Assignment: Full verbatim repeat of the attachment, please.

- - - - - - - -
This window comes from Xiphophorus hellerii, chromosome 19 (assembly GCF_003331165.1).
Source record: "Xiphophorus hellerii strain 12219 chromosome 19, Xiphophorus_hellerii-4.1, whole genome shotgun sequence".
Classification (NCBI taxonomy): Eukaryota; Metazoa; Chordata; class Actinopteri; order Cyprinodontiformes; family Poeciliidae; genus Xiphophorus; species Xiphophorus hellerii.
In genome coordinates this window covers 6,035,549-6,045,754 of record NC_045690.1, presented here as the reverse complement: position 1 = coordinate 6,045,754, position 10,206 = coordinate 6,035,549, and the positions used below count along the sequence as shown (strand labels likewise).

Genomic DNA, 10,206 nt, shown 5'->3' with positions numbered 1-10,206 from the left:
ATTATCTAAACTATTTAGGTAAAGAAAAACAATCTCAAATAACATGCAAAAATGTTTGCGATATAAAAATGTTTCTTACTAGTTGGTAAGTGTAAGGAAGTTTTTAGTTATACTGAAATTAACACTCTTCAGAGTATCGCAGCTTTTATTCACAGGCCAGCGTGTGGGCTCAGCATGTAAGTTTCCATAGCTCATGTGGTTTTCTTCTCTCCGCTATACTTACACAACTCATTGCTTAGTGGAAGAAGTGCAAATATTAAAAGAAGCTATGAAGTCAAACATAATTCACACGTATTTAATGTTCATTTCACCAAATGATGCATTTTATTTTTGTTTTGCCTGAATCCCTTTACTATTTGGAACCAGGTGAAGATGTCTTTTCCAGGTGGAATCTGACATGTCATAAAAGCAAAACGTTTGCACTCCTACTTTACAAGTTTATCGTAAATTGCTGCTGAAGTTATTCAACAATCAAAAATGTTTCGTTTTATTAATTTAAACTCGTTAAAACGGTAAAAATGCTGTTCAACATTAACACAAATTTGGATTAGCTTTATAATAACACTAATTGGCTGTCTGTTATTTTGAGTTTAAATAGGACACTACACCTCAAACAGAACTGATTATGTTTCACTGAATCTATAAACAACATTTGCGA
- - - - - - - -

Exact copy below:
This window comes from Xiphophorus hellerii, chromosome 19 (assembly GCF_003331165.1).
Source record: "Xiphophorus hellerii strain 12219 chromosome 19, Xiphophorus_hellerii-4.1, whole genome shotgun sequence".
Classification (NCBI taxonomy): Eukaryota; Metazoa; Chordata; class Actinopteri; order Cyprinodontiformes; family Poeciliidae; genus Xiphophorus; species Xiphophorus hellerii.
In genome coordinates this window covers 6,035,549-6,045,754 of record NC_045690.1, presented here as the reverse complement: position 1 = coordinate 6,045,754, position 10,206 = coordinate 6,035,549, and the positions used below count along the sequence as shown (strand labels likewise).

Genomic DNA, 10,206 nt, shown 5'->3' with positions numbered 1-10,206 from the left:
ATTATCTAAACTATTTAGGTAAAGAAAAACAATCTCAAATAACATGCAAAAATGTTTGCGATATAAAAATGTTTCTTACTAGTTGGTAAGTGTAAGGAAGTTTTTAGTTATACTGAAATTAACACTCTTCAGAGTATCGCAGCTTTTATTCACAGGCCAGCGTGTGGGCTCAGCATGTAAGTTTCCATAGCTCATGTGGTTTTCTTCTCTCCGCTATACTTACACAACTCATTGCTTAGTGGAAGAAGTGCAAATATTAAAAGAAGCTATGAAGTCAAACATAATTCACACGTATTTAATGTTCATTTCACCAAATGATGCATTTTATTTTTGTTTTGCCTGAATCCCTTTACTATTTGGAACCAGGTGAAGATGTCTTTTCCAGGTGGAATCTGACATGTCATAAAAGCAAAACGTTTGCACTCCTACTTTACAAGTTTATCGTAAATTGCTGCTGAAGTTATTCAACAATCAAAAATGTTTCGTTTTATTAATTTAAACTCGTTAAAACGGTAAAAATGCTGTTCAACATTAACACAAATTTGGATTAGCTTTATAATAACACTAATTGGCTGTCTGTTATTTTGAGTTTAAATAGGACACTACACCTCAAACAGAACTGATTATGTTTCACTGAATCTATAAACAACATTTGCGA